UK Economic Update – 15 August 2014
Nominal wages fall in the UK, despite strengthening growth momentum
Last week saw a full calendar of events for UK based investors and economy watchers, with Wednesday taking centre stage. Here, the Bank of England Governor Mark Carney heralded a strong UK recovery which has finally driven UK GDP back to pre crisis levels.
This was while policy makers at the Bank of England announced during the August quarterly inflation report that the outlook for CPI remains balanced, with no notable divergence away from the 2% target expected during the final stages of the year.
The upbeat but still cautious tone came against a backdrop of unemployment and average earnings numbers which were less than inspiring. Although the unemployment rate fell to 6.4%during July, its lowest level since 2009, average earnings figures indicated a grim outlook for consumer incomes over the medium term.
This was as nominal wages fell in the UK during the second quarter of this year, by 0.2%, representing the first fall of its kind for over a decade. While real incomes (wages less inflation) have fallen persistently since the onset of the crisis, so that they are now 8% lower than in 2007, nominal wages have continued to grow throughout much of this period; albeit meekly.
The figures for Q2 average earnings emerge at a time when the growth of real wages is critical to the longevity of the recovery. We wrote in a recent note (UK Economic Update – The UK Economy in a Rising Rate Environment) that wage growth would be the single greatest determinant of whether or not the UK economy will be able to withstand an interest rate rise at any time during 2015.
For an economy which has been resurrected by a surge in housing activity, consumer confidence and consumer spending; the likelihood of the current recovery being able to withstand further reductions in either real or nominal incomes over the months and quarters ahead is minimal. Consequently, the prospect of a sustained period of further reductions in real pay does imply elevated risks to the UK economic growth outlook going forward.
For further information relating to the UK economic outlook over the months ahead, click here for our most recent report:
FTSE closes the week higher
In relation to markets, the FTSE 100 closed higher on the week despite a notable increase in tensions over Ukraine. The focal point of the period has been the announcement from Moscow that it has despatched a convoy of 260 trucks carrying humanitarian aid to eastern Ukraine.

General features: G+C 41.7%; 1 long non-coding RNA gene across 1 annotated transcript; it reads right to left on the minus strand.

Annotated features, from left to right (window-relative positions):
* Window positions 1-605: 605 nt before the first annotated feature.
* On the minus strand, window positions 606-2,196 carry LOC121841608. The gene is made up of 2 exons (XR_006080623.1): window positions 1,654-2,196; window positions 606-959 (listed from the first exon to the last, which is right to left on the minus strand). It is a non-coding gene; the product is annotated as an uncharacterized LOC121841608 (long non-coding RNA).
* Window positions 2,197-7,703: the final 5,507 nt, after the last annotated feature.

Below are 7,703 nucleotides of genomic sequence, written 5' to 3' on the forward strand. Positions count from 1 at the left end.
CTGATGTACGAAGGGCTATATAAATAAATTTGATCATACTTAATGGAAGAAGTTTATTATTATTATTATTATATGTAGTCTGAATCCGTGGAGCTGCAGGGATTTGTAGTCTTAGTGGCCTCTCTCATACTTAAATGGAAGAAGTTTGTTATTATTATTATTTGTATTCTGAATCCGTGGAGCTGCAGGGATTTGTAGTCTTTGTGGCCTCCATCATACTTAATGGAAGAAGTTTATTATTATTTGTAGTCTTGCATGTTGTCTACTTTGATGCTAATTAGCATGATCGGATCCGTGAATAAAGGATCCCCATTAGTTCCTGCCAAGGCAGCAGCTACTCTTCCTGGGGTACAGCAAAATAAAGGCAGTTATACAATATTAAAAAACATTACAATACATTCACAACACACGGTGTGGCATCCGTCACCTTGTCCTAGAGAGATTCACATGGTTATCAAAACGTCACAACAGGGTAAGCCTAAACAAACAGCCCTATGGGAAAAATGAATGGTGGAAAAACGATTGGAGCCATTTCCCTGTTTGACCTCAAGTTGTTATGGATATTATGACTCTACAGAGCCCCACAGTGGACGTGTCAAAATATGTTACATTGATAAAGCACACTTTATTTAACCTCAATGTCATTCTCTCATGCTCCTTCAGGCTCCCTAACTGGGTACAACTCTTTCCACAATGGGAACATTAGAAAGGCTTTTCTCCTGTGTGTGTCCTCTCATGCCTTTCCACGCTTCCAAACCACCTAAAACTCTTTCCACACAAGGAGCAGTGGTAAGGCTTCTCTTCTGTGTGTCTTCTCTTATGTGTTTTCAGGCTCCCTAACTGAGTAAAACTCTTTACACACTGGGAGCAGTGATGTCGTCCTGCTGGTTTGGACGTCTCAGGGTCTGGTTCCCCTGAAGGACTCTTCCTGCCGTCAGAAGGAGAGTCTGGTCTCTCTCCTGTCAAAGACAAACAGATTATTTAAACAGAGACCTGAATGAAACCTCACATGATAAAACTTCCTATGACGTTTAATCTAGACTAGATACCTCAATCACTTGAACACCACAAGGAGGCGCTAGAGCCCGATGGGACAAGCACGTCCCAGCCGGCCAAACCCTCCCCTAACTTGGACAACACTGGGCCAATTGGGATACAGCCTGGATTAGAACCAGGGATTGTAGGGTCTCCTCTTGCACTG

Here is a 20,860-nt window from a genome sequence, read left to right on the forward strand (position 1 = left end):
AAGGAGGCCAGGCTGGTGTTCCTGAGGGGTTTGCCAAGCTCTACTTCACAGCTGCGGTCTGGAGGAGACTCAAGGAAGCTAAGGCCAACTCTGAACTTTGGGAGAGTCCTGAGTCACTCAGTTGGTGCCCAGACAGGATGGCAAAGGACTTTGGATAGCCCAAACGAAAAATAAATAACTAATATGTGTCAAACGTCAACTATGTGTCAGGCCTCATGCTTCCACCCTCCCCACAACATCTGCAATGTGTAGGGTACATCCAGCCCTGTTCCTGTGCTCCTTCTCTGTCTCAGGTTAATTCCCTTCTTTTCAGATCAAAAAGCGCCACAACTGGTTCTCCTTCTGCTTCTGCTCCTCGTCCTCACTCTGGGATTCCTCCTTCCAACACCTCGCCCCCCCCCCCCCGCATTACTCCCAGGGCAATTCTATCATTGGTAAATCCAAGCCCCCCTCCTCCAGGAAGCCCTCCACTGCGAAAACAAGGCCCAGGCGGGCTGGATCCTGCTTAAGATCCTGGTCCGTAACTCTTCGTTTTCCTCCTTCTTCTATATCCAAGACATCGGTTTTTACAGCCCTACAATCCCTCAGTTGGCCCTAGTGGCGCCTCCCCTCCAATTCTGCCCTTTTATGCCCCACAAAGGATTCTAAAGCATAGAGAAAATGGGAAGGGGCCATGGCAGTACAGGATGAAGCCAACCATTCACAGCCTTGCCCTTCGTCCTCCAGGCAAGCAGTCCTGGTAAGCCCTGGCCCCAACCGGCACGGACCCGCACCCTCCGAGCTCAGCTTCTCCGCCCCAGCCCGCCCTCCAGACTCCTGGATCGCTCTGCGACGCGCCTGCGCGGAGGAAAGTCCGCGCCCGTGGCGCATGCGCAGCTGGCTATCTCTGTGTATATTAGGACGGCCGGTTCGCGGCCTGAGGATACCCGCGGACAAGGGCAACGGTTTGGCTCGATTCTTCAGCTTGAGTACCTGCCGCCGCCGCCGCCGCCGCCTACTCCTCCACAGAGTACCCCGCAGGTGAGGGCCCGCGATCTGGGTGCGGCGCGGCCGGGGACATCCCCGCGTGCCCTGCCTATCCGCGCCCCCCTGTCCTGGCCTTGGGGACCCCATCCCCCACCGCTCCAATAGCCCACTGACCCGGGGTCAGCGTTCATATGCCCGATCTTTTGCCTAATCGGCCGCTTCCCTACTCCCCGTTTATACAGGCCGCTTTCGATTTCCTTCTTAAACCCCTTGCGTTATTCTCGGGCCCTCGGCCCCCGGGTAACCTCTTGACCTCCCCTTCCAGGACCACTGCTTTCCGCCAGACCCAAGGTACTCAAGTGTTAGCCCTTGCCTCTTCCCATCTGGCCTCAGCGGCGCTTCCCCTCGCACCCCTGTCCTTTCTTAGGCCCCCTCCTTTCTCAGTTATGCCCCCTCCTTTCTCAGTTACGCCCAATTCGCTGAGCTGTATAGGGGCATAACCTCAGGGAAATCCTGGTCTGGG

Many western governments have worried that the humanitarian aid mission could be used as a pretext for an invasion. This is while western media outlets continued to report high levels of troop mobilisation near to the border with Ukraine throughout the week.
In addition to uncertainty surrounding the aid convoy, reports from Kiev also hit the newswires late on Friday which claimed that Ukrainian forces had been forced to fire upon a Russian military convoy as it allegedly crossed the border late on Thursday night.
While these reports have not been independently verified, it is clear that as the noose tightens around the necks of Moscow backed separatists, now confined to their last stronghold in eastern Ukraine, expectations of intervention from Russia have increased.
The early stage of the week ahead sees inflation figures emerge from both the UK and the US, while Fed Chair Janet Yellen and ECB President Mario Draghi are both scheduled to address an audience at the Jackson’s Hole Symposium in Wyoming, North America, during the latter half of the week.
While little deviation is expected from the usual mantras during speeches from North American and European central bankers, Tuesday’s inflation numbers imply potential positives and negatives for equity markets.
This is as weaker inflation in the US could see investors betting on lower rates for longer – which would be positive for markets; while the reverse of this outcome applies if North American CPI emergers stronger than expected. Should this happen then investors could revise forward their expectations for the first hike to the Federal Funds rate, which would more than likely encourage a negative performance from equity markets.
FTSE 100 10 Minute Intervals
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